Who is Big Tuna? Catch the Truth about Big Tuna and the Fishermen

BY Marcus Lindenburg

Daryl Hurd, Brad Kraft, Greg Cunningham, and Matt Zak

By Marcus Lindenburg
October 17, 2022

Saturday, October 8th, the band Big Tuna and the Fishermen played a gig for St. John Fisher’s family weekend. Made entirely up of St. John Fisher University faculty, the band is full of familiar faces sharing talents many students might not know of.

Here’s the line-up:

Greg Cunningham, professor of Biology: Guitar, keyboard, drums, and vocals.
Emily Dane-Staples, professor of Sport Management: Vocals.
Brad Kraft, professor of Inorganic Chemistry: Keyboard and tambourine.
Daryl Hurd, professor of Biology: Electric ukulele and vocals.
Mike Boller, professor of Biology and Sustainability: Bass guitar and vocals.
Matt Zak, professor of Pharmacy Practice: Drums, guitar, and vocals.

How did Big Tuna and the Fishermen start?

Hurd: “Dr. Cunningham and I had exactly the same idea at exactly the same time.”

Cunningham “When I started, I would sit and sing in my office a lot, as I still do…and Daryl was like, I wonder if this guy can actually do something, and so he came and talked to me”

Hurd: “I had talked to some people … faculty advisor for Teddi … and asked if they want to let me in with a faculty band, and from there, the answer was yes.”

Cunningham: “[This was] 12 years ago. We were originally started as a band that played at Teddi. Daryl, me and Mike … and a complete other ensemble of players. And so, as faculty have come and gone, our lineup has changed.”

Hurd: “We’ve made additions and substitutions, and here we are.”

What’s the story behind the name?

Hurd: “Well, we were gonna be the Fishermen, but that name was taken.”

Cunningham: “And a little too on the nose.”

Hurd: “Then, we were gonna be Big Tuna, but that name was taken. We also kicked around Ivory Tower for about 15 minutes.”

Cunningham: “We didn’t kick around Ivory Tower.”

Hurd: “But that was too …”

Cunningham: “That was horrible.”

Hurd: “Pretentious.”

Zak: “U2 was taken.”

Where can we find BT & TF?

Cunningham: “We do some outside gigs, more so just for fun … block parties, played at golf courses … but any event that Fisher will allow us at, we’re in.”

Is this your first time being in a band?

Cunningham: “I did have a band when I was in college … most of my musical output has been single singer/songwriter stuff. When I was in graduate school, I played a lot of it at bars and restaurants, and on the radio at the radio station where I went to school. So, I have that sort of background, but yeah, this is the most substantial band I’ve had.”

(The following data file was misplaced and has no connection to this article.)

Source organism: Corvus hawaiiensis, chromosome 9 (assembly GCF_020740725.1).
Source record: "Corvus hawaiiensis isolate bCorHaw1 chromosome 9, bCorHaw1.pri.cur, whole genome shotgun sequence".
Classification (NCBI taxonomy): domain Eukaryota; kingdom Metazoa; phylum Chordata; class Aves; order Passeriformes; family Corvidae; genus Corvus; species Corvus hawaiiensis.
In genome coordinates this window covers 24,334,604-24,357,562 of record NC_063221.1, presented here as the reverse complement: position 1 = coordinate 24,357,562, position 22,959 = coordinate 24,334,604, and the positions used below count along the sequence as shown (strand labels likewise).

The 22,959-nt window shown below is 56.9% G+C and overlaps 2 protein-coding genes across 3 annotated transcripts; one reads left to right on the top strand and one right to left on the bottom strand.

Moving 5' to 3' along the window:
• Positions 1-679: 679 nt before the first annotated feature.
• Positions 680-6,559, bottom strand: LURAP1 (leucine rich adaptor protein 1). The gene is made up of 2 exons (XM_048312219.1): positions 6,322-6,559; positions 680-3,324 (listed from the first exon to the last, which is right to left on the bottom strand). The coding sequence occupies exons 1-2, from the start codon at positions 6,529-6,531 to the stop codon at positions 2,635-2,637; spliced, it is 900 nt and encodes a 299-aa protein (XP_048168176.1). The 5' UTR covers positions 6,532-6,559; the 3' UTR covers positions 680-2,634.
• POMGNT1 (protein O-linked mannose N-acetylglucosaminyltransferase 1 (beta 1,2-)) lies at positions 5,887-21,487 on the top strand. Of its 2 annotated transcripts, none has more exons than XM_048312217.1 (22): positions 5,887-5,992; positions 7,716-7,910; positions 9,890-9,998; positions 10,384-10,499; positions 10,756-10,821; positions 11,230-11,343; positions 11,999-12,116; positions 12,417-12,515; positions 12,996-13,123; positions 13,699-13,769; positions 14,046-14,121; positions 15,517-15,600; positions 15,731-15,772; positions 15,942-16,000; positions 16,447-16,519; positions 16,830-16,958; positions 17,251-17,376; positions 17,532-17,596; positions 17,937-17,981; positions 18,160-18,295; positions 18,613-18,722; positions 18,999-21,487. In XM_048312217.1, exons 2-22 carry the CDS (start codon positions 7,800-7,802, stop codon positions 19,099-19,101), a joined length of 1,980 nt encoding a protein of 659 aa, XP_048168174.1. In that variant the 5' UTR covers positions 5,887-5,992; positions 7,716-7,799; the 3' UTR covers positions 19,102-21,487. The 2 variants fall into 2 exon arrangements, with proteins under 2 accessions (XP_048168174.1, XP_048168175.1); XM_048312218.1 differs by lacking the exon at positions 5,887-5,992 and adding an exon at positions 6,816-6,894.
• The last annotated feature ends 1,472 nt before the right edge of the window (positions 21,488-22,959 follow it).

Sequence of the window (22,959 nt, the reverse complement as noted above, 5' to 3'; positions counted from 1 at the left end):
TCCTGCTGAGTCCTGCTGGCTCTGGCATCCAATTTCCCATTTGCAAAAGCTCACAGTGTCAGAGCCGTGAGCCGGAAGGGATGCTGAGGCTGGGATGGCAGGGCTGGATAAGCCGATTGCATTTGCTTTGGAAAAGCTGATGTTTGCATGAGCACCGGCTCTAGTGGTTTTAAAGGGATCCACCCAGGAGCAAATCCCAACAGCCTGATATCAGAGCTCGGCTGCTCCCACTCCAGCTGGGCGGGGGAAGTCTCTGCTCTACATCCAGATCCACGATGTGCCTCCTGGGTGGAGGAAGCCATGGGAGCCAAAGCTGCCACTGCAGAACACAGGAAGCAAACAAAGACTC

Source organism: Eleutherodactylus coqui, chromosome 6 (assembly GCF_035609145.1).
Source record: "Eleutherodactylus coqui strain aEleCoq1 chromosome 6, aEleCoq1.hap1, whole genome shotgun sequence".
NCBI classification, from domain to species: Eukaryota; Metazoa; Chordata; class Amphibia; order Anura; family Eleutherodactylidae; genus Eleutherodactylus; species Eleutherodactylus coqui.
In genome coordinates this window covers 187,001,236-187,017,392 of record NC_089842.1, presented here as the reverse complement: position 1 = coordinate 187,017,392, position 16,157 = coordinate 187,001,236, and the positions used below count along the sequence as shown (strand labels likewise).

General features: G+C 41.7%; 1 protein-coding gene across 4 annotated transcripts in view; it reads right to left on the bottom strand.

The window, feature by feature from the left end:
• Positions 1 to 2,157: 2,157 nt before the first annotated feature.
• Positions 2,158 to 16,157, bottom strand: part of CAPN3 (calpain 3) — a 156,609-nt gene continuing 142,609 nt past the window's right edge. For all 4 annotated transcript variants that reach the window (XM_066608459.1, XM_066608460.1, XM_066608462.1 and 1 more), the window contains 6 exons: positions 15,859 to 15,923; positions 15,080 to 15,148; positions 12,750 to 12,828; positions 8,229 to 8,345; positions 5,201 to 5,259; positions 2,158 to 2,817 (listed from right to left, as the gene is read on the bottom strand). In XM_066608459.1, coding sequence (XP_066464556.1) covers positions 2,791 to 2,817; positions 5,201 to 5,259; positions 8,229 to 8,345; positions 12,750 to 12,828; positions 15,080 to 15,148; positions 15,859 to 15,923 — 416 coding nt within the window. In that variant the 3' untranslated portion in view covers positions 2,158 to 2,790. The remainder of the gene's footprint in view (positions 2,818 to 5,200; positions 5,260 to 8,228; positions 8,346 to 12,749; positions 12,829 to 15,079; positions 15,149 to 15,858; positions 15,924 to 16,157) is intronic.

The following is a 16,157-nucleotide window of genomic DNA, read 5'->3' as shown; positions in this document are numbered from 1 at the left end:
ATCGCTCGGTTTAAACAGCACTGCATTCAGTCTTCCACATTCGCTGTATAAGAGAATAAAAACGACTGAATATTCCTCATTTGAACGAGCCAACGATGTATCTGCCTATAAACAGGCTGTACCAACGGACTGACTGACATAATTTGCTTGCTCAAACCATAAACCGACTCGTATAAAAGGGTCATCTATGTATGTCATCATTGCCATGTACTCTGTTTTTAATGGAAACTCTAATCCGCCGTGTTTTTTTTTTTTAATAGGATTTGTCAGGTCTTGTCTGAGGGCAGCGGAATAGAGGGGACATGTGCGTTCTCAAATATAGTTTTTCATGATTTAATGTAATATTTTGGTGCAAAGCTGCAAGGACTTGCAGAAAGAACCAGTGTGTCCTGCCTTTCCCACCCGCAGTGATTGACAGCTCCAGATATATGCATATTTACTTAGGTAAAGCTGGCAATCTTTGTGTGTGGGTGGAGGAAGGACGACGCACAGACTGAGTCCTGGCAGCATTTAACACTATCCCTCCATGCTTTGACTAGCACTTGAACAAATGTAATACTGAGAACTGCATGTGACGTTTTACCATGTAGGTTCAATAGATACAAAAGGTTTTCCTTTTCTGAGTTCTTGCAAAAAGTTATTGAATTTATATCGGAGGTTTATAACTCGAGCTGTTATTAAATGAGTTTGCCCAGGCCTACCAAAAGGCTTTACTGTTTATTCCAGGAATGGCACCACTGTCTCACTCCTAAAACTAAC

Zak: “I was in a band, but we were just a ‘90s/2000s hard rock cover band, played in Rochester for a couple years … it was a fun outlet, but I wouldn’t even call us a successful Rochester band, we got a few gigs here and there. But playing live, you really can’t beat it, it gives you that little bit of a rush and you see people enjoying, just, music. That’s a great feeling.”

Cunningham: “Music is fun. It’s fun to be a part of. I think, anytime we get together, whether it’s for a show or a practice, we have a lot of fun.”

Daryl Hurd and Matt Zak

When/what do you practice?

Cunningham: “Sometimes every week, and sometimes we go for a month or two without practicing, it depends on what our upcoming schedule is.”

Cunningham: “There’s a lot of songs that we’ve been playing, pretty much for forever, and then there are songs that come and go, songs that we play until they fade out.

Zak: “You’ve got six people here who have a wide variety of interest in music. I would say I’m more the harder rock person, who brought more of the ‘90s rock to the band, and there’s ‘60s and ‘70s and ‘80s in there, so it’s nice to have an eclectic mix to have everybody do. I’d say we have about 40-50 songs depending on the day that we could play if we wanted to, going over 60 years. Even if something might not be one of our favorites, you play it live, and you get into it.”

Hurd: “And we very much like to put our own spin on things … change a song just enough so that we can have fun with who we are.”

Songs straight from the tuna can:

Cunningham: “I’ve written a lot of songs for myself, as a singer/songwriter, and we have one song oddly enough called ‘Fish,’ given our band name, and I wrote it when I was in California … it’s a song about three different species of fish and their behaviors. I wrote it when I was in graduate school and we’ve played it a bunch, and that is the only original song we’ve ever done as a band.”

Although “Fish” wasn’t played at this show, some pieces were noticeably original. The highlight of the evening was the Yankovician parody of Billie Eilish’s “Bad Guy” entitled “Bad Prof.”

Dane-Staples: “The rewrite of ‘Bad Guy,’ ‘Bad Prof,’ is not our own [exactly], but … ”

Cunningham: “It was a fun rewrite, Emily and I worked on our own together and it was a lot of fun. Obviously, we’re here at a university where we all really care about teaching, so it was just sort of fun to imagine ourselves to be professors who don’t give a rat’s ass about that sort of thing.

Mike Boller and Emily Dane-Staples

With the wide range of musical interests for the group, each member shared one of their favorite bands or musicians.

Kraft: “I would say Radiohead is probably my current favorite, been my favorite for a while.”

Hurd: “I’m going REM.”

Cunningham: “Pink Floyd.”

Boller: “Weezer is pretty important to me. But I would actually say Foo Fighters right now. So, my first and second date with my wife was the same Weezer concert. Because, it got rained out the first day so we went back.”

Dane-Staples: “Billy Joel.”

Zak: “I have to say Pink Floyd for some of the older stuff, and then Metallica for some of the newer stuff.”

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